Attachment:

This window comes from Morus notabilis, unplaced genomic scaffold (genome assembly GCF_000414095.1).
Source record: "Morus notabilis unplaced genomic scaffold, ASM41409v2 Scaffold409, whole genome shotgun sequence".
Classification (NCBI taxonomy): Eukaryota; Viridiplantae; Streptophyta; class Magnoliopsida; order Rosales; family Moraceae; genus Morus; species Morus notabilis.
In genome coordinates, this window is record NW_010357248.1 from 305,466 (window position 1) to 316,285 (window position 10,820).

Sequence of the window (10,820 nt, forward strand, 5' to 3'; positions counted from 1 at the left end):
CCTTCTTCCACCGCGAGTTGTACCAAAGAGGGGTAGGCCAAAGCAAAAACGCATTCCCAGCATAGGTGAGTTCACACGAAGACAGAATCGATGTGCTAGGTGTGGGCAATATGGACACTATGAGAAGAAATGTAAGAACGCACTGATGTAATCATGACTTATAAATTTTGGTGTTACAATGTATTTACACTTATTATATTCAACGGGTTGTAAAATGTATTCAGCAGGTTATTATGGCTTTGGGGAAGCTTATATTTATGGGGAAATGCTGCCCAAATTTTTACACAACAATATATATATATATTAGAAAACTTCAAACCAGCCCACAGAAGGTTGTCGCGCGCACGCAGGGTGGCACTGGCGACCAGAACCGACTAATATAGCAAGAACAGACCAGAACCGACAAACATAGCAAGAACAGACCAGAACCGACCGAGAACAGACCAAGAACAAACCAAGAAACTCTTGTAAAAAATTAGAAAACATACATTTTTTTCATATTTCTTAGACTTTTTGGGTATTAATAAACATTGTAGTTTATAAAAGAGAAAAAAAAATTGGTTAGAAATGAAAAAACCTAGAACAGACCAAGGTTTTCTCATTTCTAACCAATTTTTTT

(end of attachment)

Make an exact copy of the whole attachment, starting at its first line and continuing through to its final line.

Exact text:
This window comes from Morus notabilis, unplaced genomic scaffold (genome assembly GCF_000414095.1).
Source record: "Morus notabilis unplaced genomic scaffold, ASM41409v2 Scaffold409, whole genome shotgun sequence".
Classification (NCBI taxonomy): Eukaryota; Viridiplantae; Streptophyta; class Magnoliopsida; order Rosales; family Moraceae; genus Morus; species Morus notabilis.
In genome coordinates, this window is record NW_010357248.1 from 305,466 (window position 1) to 316,285 (window position 10,820).

Sequence of the window (10,820 nt, forward strand, 5' to 3'; positions counted from 1 at the left end):
CCTTCTTCCACCGCGAGTTGTACCAAAGAGGGGTAGGCCAAAGCAAAAACGCATTCCCAGCATAGGTGAGTTCACACGAAGACAGAATCGATGTGCTAGGTGTGGGCAATATGGACACTATGAGAAGAAATGTAAGAACGCACTGATGTAATCATGACTTATAAATTTTGGTGTTACAATGTATTTACACTTATTATATTCAACGGGTTGTAAAATGTATTCAGCAGGTTATTATGGCTTTGGGGAAGCTTATATTTATGGGGAAATGCTGCCCAAATTTTTACACAACAATATATATATATATTAGAAAACTTCAAACCAGCCCACAGAAGGTTGTCGCGCGCACGCAGGGTGGCACTGGCGACCAGAACCGACTAATATAGCAAGAACAGACCAGAACCGACAAACATAGCAAGAACAGACCAGAACCGACCGAGAACAGACCAAGAACAAACCAAGAAACTCTTGTAAAAAATTAGAAAACATACATTTTTTTCATATTTCTTAGACTTTTTGGGTATTAATAAACATTGTAGTTTATAAAAGAGAAAAAAAAATTGGTTAGAAATGAAAAAACCTAGAACAGACCAAGGTTTTCTCATTTCTAACCAATTTTTTT